Obviously, this secret could not be kept for ever, but the surrender was opposed by York, the Lancastrian establishment in Normandy (who could see the strategic implications) and above all by the King's uncle, Humphrey, Duke of Gloucester. However Duke Humphrey had little influence now and in early 1447 was arrested and shortly after died. Many people believed he had been murdered, but there's no particular proof of this. He may simply have had a heart attack or the like. Meanwhile York was given a 10 year contract to govern Ireland. This was not necessarily demotion or banishment as such, but York was undoubtedly aggrieved, especially as the Crown's debt to him amounted to tens of thousands of pounds.

The appointment of Beaufort to the French post was not, however, all that ridiculous. He had a mixed track record as a soldier, admittedly, but he had had some success, while York, though competent, was not exactly Robert E. Lee. (It might be added that even Lee, Cromwell and Marlborough working together as a team might have struggled to keep the French out of Normandy for very much longer, given the appalling military situation and almost total lack of finances.)

Anyway, the agreed surrender of territory proceeded, despite the attempts of local commanders to be as awkward as possible so as to drag matters out. These stalling tactics made the French wonder about English good faith. If they were sufficiently perceptive, they probably also realised that Henry VI's government was somewhat lacking in grip.

Somerset (as he became in March 1448) was not especially tactful in his dealings with Charles VII, indeed he was rather discourteous, and this cannot have helped in so delicate a situation. Negotiations to resolve the situation were about to begin when an English force seized the town of Fougeres, on the borders of Brittany. Naturally this alienated the Duke of Brittany more than somewhat and gave the French justification for believing the truce had been broken.

Meanwhile, having allowed the capture and sack of Fougeres, the English did not give assistance to the mercenary captain involved and he was eventually forced to capitulate. At the same time Somerset's negotiations - or perhaps the word is dealings - with Charles VII failed miserably, since the French King, quite reasonably, had no faith in Somerset's honesty.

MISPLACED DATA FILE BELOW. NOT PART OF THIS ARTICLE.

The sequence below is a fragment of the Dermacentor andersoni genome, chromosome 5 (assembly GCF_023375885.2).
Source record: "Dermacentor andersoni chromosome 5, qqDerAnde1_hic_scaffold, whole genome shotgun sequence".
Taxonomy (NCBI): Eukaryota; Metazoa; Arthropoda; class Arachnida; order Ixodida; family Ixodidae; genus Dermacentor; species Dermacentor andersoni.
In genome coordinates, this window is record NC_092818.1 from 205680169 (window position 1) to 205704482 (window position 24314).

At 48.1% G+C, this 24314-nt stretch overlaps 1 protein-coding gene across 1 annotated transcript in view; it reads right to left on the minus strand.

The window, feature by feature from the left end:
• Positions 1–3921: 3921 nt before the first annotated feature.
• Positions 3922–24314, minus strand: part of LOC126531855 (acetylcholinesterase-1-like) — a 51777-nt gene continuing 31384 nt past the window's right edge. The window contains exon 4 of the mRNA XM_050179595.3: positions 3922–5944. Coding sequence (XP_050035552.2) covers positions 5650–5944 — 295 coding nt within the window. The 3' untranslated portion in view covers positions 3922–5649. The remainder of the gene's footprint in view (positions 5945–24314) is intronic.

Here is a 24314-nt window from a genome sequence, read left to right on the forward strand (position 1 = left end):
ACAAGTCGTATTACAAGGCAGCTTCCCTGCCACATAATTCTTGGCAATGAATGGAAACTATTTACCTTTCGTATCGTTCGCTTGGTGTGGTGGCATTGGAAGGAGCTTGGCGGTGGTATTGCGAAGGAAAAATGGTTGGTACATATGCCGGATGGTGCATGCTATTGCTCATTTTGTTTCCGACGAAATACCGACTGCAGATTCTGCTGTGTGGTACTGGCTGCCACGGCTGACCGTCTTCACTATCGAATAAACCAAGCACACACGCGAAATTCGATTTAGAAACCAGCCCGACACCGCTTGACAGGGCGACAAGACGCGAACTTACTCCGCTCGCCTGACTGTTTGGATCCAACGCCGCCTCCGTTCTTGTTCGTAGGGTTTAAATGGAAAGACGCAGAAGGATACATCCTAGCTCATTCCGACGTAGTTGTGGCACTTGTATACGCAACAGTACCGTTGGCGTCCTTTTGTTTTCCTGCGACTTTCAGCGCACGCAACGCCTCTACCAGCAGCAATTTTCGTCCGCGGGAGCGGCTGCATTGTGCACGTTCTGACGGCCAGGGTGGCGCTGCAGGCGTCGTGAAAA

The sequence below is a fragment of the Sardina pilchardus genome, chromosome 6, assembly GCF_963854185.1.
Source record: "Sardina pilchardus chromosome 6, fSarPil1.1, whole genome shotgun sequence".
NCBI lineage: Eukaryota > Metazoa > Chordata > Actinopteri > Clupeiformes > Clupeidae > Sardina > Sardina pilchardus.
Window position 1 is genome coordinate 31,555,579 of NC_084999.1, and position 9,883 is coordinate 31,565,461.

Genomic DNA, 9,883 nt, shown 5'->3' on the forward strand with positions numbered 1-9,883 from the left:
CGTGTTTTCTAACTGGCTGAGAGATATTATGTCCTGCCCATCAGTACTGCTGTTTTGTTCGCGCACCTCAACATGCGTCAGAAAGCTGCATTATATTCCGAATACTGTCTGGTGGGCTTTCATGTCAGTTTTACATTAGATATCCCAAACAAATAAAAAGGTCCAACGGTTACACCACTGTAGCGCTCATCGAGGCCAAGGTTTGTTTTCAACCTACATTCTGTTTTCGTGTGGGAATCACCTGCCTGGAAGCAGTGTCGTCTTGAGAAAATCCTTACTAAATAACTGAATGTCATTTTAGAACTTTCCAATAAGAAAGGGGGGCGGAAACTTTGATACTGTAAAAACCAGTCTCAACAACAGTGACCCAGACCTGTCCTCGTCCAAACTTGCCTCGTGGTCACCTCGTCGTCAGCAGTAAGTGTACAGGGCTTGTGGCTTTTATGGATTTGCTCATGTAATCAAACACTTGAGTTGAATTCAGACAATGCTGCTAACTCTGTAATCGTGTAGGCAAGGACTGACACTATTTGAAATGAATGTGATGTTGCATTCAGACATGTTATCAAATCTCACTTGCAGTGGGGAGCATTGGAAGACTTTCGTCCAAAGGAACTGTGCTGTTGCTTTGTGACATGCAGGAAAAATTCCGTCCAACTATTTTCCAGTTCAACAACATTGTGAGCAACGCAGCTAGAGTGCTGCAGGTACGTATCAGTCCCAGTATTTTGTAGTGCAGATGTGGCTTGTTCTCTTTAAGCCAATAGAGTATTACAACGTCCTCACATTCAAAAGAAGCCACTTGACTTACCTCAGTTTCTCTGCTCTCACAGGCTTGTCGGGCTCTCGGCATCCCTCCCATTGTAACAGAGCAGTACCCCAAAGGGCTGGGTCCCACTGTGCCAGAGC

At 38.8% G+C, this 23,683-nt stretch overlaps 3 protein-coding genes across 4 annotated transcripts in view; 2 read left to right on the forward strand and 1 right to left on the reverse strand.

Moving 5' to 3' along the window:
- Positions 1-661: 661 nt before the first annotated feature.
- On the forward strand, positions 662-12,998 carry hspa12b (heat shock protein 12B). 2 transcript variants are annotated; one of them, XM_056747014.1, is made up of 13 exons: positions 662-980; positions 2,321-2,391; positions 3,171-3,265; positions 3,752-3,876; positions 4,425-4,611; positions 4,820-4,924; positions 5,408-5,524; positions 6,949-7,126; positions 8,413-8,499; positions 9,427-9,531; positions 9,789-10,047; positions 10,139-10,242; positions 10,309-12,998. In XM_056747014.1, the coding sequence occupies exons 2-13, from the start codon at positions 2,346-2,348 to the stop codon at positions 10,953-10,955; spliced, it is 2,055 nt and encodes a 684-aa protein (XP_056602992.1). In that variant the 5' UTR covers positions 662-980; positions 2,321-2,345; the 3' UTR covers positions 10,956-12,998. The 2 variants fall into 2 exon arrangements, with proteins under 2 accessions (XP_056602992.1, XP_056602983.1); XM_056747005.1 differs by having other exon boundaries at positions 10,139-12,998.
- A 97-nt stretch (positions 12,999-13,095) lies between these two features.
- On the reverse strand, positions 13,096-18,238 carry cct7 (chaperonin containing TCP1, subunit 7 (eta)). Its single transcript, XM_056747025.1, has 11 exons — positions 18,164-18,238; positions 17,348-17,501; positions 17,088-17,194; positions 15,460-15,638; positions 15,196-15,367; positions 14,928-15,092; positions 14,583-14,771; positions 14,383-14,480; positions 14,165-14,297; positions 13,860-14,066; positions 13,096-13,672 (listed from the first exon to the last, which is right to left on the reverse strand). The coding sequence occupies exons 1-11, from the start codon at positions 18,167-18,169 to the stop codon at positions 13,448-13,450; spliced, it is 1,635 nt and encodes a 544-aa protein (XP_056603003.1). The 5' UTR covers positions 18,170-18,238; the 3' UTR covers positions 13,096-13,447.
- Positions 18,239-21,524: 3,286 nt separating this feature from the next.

In the Spring of 1449 hostilities began in earnest. It's tedious to recite the tale of towns falling, one by one, and the process speeded still further after Charles VII declared formal war on 31 July. Rouen was captured on 29 October. Somerset obtained a safe conduct to England for his family and himself, and for many of his supporting cast, including Shrewsbury, Abergavenny and Roos. In return he had to agree to surrender not only Rouen but several other fortresses, pay a hefty ransom, and leave hostages behind to secure his good faith. By August 1450 the remaining Lancastrian holdings in northern France (except Calais) had fallen, and the last (rather feeble) English field army defeated.

It was a disaster, and there were many (notably York of course) who put much of the blame on Somerset. However, with Suffolk's fall from power, and subsequent murder in May 1450, it was Somerset who had Henry VI's confidence and became dominant at court.

More another day...

Saturday, 6 June 2009

Untangling the Beauforts (Part 3)

My bewilderment about Edmund Somerset's locus standi in the matter of Glamorgan has been solved by reference to The End of the House of Lancaster by R.E. Storey - another book I am keen to recommend to anyone wanting to understand the complex background to the start of the so-called Wars of the Roses.

Anyway, in 1453 Somerset was was given charge of the lands of George Neville during his minority. This George Neville being the son of Elizabeth Beauchamp, half-sister of Anne Beauchamp on her mother's side - this particular Anne Beauchamp being Warwick the Kingmaker's wife. OK so far?

The only thing is that Richard Beauchamp, Earl of Warwick, his son Henry Beauchamp, Duke of Warwick, the guardians of Anne Beauchamp, Henry's little daughter, and finally the Kingmaker himself, in the right of his wife, the other Anne Beauchamp, had all of them held onto George Neville's share of Glamorgan. In the case of Richard Beauchamp, it was undoubtedly because his wife, Isabelle, mother of the aforementioned Henry, Elizabeth and Anne (Kingmaker's wife Anne that is) was the rightful owner of Glamorgan in preference to her own children.

But after Isabelle died (1439) it becomes more problematical, doesn't it? Presumably Henry Duke of Warwick got the whole pot because he was a male. Then his daughter got the whole of his inheritance. But when she died, surely the Despenser inheritance should have been divided between her aunt, Anne and her cousin George, heir of her other aunt? It's hard to discern a legal reason for George not getting his share at that point.

However in 1450 Warwick the Kingmaker was given a grant of all the lands formerly held by his wife's niece (Little Anne Beauchamp, as opposed to Big Anne Beauchamp, aka Mrs Warwick). This included the whole of Glamorgan. (Except for the Countess of Northumberland's dower lands, but that's another story.)

So when in 1453 Somerset was given the wardship of George Neville and started to press for possession of George's share of Glamorgan, we can understand why Warwick would be annoyed, even if, from an objective point of view, his case for possession seems a tad dubious.

There was 'military activity' in Glamorgan , and both Warwick and Somerset were ordered to appear before the King's Coucil to sort things out. Due to events, however, nothing substantive happened to settle the dispute, and Warwick continued in possession of all Glamorgan. He was, however, now second only to York in the I Hate Somerset Club.

The next post will try to summarise the remainder of Somerset's political career.